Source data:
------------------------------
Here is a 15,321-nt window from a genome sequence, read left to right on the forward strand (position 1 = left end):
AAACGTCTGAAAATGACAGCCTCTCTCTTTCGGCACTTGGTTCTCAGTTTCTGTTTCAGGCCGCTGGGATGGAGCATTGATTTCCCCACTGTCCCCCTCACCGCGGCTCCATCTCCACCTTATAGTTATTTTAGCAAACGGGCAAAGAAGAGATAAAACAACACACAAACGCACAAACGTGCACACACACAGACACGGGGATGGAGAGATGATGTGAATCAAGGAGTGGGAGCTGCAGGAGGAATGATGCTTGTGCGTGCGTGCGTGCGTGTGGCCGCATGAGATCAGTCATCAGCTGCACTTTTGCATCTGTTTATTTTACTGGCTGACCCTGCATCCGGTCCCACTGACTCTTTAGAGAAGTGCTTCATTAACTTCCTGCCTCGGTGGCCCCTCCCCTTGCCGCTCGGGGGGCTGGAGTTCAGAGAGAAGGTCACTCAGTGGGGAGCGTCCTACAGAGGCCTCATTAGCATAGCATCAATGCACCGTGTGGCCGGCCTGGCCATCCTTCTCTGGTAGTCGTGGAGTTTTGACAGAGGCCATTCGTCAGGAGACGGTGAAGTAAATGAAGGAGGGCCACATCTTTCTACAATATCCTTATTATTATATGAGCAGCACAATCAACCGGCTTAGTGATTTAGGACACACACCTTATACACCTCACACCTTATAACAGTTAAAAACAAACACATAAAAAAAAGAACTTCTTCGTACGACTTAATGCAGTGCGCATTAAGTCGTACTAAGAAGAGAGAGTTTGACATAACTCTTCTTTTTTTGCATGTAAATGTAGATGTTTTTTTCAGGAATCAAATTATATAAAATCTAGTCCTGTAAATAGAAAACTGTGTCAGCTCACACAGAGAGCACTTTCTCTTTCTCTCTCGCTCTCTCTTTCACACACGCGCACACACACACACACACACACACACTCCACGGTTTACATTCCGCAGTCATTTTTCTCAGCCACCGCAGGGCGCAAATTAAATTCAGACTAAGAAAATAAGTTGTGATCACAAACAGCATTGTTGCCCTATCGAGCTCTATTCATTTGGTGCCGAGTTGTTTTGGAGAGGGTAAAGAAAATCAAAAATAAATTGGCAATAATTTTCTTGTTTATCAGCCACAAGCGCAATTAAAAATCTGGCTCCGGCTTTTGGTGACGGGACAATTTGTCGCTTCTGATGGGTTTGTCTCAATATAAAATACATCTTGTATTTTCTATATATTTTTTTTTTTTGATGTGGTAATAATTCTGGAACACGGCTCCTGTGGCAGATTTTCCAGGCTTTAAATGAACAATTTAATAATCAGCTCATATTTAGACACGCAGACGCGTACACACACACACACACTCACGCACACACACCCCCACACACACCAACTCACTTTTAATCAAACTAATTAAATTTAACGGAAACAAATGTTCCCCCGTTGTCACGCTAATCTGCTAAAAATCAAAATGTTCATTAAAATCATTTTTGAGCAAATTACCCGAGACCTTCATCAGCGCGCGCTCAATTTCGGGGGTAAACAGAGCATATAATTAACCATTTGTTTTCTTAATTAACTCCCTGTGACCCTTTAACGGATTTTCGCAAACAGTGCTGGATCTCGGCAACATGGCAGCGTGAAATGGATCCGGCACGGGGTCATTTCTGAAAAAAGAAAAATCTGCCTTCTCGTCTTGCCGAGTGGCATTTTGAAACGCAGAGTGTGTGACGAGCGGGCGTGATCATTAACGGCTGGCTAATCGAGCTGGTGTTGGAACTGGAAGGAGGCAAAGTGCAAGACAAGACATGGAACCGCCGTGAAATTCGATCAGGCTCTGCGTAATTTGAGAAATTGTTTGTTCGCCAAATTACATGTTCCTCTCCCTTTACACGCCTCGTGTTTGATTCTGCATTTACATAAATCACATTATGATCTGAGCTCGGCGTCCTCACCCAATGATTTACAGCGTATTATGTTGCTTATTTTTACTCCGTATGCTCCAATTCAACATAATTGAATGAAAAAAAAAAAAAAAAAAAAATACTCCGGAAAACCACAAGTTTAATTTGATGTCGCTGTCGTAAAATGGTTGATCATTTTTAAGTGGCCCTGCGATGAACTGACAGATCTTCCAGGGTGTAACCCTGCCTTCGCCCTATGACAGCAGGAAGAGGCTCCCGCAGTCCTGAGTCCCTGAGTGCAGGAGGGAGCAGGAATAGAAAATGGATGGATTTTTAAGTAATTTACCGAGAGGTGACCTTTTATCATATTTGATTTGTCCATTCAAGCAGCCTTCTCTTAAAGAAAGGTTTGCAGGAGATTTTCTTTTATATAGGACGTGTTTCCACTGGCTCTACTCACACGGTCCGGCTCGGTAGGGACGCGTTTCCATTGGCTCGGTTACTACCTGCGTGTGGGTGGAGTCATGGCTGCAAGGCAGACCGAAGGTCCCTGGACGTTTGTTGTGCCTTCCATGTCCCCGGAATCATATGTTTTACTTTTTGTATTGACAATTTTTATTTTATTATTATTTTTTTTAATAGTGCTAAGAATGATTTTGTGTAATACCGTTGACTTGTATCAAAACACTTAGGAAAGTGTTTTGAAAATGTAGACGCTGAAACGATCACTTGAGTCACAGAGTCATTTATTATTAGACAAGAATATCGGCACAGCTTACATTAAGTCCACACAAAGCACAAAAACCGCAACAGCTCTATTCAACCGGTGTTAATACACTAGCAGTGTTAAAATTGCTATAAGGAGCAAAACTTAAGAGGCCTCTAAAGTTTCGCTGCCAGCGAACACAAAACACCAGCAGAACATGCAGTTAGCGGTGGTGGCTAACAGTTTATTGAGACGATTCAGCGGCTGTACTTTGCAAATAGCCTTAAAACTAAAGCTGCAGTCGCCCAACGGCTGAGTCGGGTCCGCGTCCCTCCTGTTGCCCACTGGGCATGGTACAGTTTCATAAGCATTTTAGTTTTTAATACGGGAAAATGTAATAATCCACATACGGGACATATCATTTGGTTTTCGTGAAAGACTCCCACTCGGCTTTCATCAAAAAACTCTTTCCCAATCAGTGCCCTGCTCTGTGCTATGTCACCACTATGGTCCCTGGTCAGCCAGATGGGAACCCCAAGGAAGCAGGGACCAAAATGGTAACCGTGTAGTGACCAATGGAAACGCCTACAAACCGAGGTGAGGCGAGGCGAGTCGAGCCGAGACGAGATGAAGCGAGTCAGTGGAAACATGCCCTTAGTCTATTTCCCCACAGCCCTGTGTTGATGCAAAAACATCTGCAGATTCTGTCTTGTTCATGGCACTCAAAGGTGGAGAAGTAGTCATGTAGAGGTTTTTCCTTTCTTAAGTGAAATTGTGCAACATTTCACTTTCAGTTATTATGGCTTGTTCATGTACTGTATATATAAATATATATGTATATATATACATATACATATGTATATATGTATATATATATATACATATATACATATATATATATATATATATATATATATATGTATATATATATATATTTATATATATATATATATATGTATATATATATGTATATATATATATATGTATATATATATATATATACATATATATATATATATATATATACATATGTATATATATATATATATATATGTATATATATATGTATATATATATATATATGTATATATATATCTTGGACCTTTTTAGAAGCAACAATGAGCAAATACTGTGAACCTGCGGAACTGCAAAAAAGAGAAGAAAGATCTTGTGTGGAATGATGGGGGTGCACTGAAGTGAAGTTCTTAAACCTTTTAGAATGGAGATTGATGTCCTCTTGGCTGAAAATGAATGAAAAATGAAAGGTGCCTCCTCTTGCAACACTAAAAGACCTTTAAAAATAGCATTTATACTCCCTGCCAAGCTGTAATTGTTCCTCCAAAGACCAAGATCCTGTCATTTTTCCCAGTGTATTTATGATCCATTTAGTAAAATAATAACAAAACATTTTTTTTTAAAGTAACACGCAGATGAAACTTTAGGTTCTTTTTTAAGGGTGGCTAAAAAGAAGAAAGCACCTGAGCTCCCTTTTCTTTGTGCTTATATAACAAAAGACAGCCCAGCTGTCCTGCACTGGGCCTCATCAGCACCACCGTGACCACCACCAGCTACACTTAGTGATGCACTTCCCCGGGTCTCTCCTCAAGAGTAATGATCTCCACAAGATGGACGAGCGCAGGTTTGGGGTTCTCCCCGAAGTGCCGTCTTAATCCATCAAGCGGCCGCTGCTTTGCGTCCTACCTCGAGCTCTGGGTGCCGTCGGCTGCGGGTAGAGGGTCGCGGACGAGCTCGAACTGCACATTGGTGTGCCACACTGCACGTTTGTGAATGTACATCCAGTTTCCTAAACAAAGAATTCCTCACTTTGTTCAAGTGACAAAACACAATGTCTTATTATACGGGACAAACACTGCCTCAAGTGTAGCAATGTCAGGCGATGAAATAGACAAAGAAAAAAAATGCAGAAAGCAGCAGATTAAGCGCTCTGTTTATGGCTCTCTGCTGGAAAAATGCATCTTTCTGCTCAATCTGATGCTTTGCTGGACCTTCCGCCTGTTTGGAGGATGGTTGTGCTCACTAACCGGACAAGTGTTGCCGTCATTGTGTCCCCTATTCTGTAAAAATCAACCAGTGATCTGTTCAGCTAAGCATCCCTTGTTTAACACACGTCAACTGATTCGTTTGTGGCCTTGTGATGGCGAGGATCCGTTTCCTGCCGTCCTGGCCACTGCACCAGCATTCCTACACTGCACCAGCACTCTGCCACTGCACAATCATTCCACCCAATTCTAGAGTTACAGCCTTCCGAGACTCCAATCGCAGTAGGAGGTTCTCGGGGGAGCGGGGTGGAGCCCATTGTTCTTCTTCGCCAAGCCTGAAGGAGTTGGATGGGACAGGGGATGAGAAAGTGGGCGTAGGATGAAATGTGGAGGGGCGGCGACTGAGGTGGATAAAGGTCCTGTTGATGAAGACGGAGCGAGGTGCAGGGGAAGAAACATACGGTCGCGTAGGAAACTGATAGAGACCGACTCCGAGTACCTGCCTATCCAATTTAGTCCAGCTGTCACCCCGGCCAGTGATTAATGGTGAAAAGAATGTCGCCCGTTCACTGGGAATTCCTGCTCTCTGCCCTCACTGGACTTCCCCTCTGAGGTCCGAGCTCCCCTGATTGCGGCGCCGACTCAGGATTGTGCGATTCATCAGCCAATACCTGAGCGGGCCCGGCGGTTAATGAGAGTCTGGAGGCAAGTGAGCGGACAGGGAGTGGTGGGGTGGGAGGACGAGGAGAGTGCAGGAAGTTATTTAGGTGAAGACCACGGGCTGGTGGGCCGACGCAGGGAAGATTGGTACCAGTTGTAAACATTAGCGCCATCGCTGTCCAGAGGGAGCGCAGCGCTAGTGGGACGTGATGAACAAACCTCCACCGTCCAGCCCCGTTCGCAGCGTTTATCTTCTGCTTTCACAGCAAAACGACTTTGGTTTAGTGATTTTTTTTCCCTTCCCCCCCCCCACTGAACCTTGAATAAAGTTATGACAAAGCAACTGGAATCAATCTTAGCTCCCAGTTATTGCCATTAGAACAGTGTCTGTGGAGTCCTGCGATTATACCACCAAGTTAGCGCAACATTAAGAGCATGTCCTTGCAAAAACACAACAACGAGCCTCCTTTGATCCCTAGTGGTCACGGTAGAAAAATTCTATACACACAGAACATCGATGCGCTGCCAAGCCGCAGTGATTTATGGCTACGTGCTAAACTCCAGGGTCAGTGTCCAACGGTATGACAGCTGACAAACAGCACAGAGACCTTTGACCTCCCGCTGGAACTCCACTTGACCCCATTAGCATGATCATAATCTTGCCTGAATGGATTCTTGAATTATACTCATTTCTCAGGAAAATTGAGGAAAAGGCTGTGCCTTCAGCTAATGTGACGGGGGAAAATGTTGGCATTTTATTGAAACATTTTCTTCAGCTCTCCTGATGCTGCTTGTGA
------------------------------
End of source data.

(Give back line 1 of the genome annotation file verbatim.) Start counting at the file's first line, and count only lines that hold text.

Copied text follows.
Here is a 15,321-nt window from a genome sequence, read left to right on the forward strand (position 1 = left end):